New 49ers coach Jim Tomsula still has a few items left on his to-do list.
He hasn’t settled on a wide receivers coach. And there are a couple of minor positions – assistant special-teams coach, for example – that must be filled. That’s why we’re about to enter the second week of February and there’s been no announcement about Tomsula’s staff.
The biggest pieces are in place and enough is known about Tomsula’s plans for some analysis of how he will run the 49ers and how that will differ from the way his high-profile predecessor handled business.
Here are three observations:
Never miss a local story.
▪ Because they have a new head coach, the 49ers are one of the teams that get a head start on their offseason program. Teams with returning head coaches can’t assemble until April 20, but Tomsula’s crew can come in April 6 and can hold a voluntary minicamp before the May draft.
And because they promoted quarterbacks coach Geep Chryst to offensive coordinator, the 49ers will keep the same offensive system and the players won’t have to learn a new system.
Of course, that wasn’t the team’s intent. Chryst wasn’t the first or second – or third? Or fourth? – choice for offensive coordinator. And the ease with which Tomsula’s staff gets out of the starting blocks in April quickly will be forgotten if the team struggles in September.
Still, Chryst’s selection gives the 49ers and quarterback Colin Kaepernick continuity heading into the season. Five years into his career, Kaepernick has had to learn one offensive system. Alex Smith, by contrast, was on his fifth offensive coordinator and his fourth offensive system at that point in his career.
On defense, players made it clear at the close of the 2014 season they had a strong defense and a strong system and they were looking for continuity.
New defensive coordinator Eric Mangini never was a defensive assistant under Vic Fangio in Mangini’s two seasons with the 49ers. But he’s expected to run a base 3-4 defense like Fangio, and with Tomsula – who is very familiar with Fangio’s system – influencing the direction of the defense, that unit also is expected to have carryover.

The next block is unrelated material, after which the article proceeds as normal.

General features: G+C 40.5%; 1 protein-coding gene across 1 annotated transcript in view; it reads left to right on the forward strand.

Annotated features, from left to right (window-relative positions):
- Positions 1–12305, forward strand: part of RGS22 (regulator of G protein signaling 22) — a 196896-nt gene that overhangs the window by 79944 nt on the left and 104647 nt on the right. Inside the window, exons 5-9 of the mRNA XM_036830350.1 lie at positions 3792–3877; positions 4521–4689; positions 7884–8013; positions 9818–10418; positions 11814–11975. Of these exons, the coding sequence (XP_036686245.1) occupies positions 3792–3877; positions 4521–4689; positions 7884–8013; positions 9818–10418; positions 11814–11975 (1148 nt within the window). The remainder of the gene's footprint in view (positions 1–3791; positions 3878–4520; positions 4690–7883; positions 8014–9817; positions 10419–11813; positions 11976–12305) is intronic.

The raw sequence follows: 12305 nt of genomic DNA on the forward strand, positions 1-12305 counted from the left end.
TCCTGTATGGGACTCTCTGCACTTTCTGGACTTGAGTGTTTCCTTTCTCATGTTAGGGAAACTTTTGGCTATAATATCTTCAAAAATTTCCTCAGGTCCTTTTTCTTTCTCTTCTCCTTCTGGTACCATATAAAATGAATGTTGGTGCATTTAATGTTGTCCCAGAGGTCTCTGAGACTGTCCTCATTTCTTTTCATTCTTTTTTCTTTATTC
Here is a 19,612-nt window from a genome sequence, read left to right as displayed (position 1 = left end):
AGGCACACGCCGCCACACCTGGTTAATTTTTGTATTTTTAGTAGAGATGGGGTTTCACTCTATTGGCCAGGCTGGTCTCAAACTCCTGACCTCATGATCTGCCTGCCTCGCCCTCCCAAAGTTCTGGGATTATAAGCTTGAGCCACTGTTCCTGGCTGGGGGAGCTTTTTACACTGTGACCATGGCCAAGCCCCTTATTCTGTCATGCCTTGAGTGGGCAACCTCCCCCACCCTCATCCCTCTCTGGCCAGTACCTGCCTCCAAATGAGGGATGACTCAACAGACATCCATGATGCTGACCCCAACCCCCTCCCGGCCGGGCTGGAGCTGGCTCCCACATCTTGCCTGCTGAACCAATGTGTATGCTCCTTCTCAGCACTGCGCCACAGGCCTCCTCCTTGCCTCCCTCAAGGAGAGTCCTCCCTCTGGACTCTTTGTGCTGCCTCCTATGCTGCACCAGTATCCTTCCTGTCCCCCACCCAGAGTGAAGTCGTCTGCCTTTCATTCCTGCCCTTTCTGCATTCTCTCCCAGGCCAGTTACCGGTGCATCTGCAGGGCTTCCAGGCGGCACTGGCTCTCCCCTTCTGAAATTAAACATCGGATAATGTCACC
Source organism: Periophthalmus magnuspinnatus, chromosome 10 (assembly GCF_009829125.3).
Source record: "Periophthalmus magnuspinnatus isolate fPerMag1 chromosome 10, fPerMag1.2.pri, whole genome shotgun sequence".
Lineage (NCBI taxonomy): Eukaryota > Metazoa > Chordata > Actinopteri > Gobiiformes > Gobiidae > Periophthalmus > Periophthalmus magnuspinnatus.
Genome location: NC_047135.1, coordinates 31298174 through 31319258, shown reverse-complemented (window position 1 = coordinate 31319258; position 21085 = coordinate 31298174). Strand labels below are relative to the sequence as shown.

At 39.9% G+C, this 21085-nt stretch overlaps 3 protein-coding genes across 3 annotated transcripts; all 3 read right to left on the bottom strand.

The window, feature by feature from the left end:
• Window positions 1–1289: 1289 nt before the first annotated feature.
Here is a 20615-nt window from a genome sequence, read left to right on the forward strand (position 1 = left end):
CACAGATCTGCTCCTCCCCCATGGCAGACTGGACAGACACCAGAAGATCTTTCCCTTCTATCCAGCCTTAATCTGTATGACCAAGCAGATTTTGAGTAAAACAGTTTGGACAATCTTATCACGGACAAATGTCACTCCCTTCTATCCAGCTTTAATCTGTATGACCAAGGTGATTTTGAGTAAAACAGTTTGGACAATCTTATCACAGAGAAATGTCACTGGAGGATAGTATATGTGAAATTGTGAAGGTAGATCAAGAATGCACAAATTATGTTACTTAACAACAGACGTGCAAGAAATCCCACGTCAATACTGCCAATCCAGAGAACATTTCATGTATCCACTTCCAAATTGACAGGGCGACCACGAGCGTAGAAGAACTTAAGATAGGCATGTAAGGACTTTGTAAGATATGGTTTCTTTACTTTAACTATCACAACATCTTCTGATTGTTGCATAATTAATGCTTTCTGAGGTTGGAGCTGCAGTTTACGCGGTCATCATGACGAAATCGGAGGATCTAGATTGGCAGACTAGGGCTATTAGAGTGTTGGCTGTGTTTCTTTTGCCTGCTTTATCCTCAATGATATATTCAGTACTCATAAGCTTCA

One change players and fans might expect is a more aggressive, more blitz-heavy approach.
▪ The 49ers’ offense last season had a disjointed, too-many-cooks feel about it. Coach Jim Harbaugh, who has an offensive background, had an NFL-high 12 assistants working under him on the offensive side.
Some of the assistants on Tomsula’s staff will specialize in specific areas of game planning, too. New offensive-line coach Chris Foerster, the Miami Dolphins’ offensive coordinator last season, is expected to be the main architect of the running game. Quarterbacks coach Steve Logan is expected to have a heavy influence in the passing attack.
But one of Tomsula’s goals is to make sure the process has a more organic, inclusive feel than it did under Harbaugh. Nobody will retire to a room to work on red-zone offense and then emerge at the end of the week with the results. The key word under Tomsula will be collaboration.
That also applies to the players. Every coaching staff says it seeks input from players, especially the quarterback. The degree to which that input is utilized, however, varies. Early indications are Tomsula’s staff will skew toward the very upper end of that spectrum.
▪ Personality was important to Tomsula as he assembled his staff.
It’s his most distinct quality. Anyone who has watched behind-the-scenes footage of 49ers games can’t help but notice the ultra-gregarious Tomsula prowling his team’s bench, exhorting players, hugging players, kissing players.
The man exudes warmth. So does Logan, whose personality rivals Tomsula’s and who had a popular radio show in North Carolina the past two years because of it.
We’ll leave it to Tomsula to explain why he retained Chryst, the only coach with a significant background with Harbaugh who remains on staff. But it’s noteworthy that others have described Chryst as a “player’s coach” and someone to whom Kaepernick often turned for succor and support. Chryst’s personality seems to fit Tomsula’s formula.
But the NFL is not a personality contest. And it’s already been noted the 49ers ousted a notoriously abrasive personality in Harbaugh for his apparent opposite in Tomsula. If Harbaugh’s team was a bunch of “Mighty Men,” in his words, then Tomsula seems to be looking for “Merry Men.”
“I want people to have fun playing football,” he said last month at his introductory news conference.
Harbaugh’s squads finished first or second in the NFC in three of the past four seasons. Will Tomsula’s nice guys finish last? Or will his energy, enthusiasm and bonhomie trickle down and boost what remains a talented team over the top?
It’s the subtext of the 49ers’ offseason and, unfortunately, one that won’t be answered for seven months.
Read Matt Barrows’ blogs and archives at www.sacbee.com/sf49ers.